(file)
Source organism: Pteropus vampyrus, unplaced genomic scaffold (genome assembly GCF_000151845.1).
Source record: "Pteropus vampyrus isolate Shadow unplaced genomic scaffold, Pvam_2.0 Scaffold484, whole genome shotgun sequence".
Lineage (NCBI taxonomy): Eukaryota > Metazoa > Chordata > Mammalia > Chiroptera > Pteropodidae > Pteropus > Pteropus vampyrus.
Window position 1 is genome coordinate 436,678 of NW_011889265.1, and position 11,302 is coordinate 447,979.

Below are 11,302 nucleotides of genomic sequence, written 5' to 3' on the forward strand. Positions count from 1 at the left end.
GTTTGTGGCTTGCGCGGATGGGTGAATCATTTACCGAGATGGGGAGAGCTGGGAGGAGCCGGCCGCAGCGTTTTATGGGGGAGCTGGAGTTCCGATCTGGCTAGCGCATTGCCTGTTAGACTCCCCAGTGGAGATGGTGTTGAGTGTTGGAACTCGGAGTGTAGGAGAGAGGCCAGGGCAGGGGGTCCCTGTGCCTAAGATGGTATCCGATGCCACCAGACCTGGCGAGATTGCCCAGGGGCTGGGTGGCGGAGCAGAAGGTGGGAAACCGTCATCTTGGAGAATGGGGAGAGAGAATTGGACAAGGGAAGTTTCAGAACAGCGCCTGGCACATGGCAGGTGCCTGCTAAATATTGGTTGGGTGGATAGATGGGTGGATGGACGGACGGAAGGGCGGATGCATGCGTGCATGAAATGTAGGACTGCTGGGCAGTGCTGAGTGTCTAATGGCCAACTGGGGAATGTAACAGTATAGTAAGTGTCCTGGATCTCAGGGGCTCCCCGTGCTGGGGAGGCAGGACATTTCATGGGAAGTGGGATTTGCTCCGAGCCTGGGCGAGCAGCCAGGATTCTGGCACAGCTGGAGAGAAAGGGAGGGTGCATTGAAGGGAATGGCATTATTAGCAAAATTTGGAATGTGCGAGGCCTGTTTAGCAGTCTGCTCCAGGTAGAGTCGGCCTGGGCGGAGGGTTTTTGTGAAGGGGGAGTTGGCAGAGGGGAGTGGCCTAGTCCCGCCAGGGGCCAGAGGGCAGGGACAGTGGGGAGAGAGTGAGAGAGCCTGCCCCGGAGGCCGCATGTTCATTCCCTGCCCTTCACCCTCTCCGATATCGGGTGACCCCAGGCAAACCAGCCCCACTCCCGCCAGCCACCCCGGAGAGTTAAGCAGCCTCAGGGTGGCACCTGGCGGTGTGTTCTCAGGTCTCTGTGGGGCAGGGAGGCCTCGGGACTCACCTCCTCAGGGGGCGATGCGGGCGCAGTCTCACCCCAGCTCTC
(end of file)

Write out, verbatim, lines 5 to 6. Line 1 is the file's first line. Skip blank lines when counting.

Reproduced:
Below are 11,302 nucleotides of genomic sequence, written 5' to 3' on the forward strand. Positions count from 1 at the left end.
GTTTGTGGCTTGCGCGGATGGGTGAATCATTTACCGAGATGGGGAGAGCTGGGAGGAGCCGGCCGCAGCGTTTTATGGGGGAGCTGGAGTTCCGATCTGGCTAGCGCATTGCCTGTTAGACTCCCCAGTGGAGATGGTGTTGAGTGTTGGAACTCGGAGTGTAGGAGAGAGGCCAGGGCAGGGGGTCCCTGTGCCTAAGATGGTATCCGATGCCACCAGACCTGGCGAGATTGCCCAGGGGCTGGGTGGCGGAGCAGAAGGTGGGAAACCGTCATCTTGGAGAATGGGGAGAGAGAATTGGACAAGGGAAGTTTCAGAACAGCGCCTGGCACATGGCAGGTGCCTGCTAAATATTGGTTGGGTGGATAGATGGGTGGATGGACGGACGGAAGGGCGGATGCATGCGTGCATGAAATGTAGGACTGCTGGGCAGTGCTGAGTGTCTAATGGCCAACTGGGGAATGTAACAGTATAGTAAGTGTCCTGGATCTCAGGGGCTCCCCGTGCTGGGGAGGCAGGACATTTCATGGGAAGTGGGATTTGCTCCGAGCCTGGGCGAGCAGCCAGGATTCTGGCACAGCTGGAGAGAAAGGGAGGGTGCATTGAAGGGAATGGCATTATTAGCAAAATTTGGAATGTGCGAGGCCTGTTTAGCAGTCTGCTCCAGGTAGAGTCGGCCTGGGCGGAGGGTTTTTGTGAAGGGGGAGTTGGCAGAGGGGAGTGGCCTAGTCCCGCCAGGGGCCAGAGGGCAGGGACAGTGGGGAGAGAGTGAGAGAGCCTGCCCCGGAGGCCGCATGTTCATTCCCTGCCCTTCACCCTCTCCGATATCGGGTGACCCCAGGCAAACCAGCCCCACTCCCGCCAGCCACCCCGGAGAGTTAAGCAGCCTCAGGGTGGCACCTGGCGGTGTGTTCTCAGGTCTCTGTGGGGCAGGGAGGCCTCGGGACTCACCTCCTCAGGGGGCGATGCGGGCGCAGTCTCACCCCAGCTCTC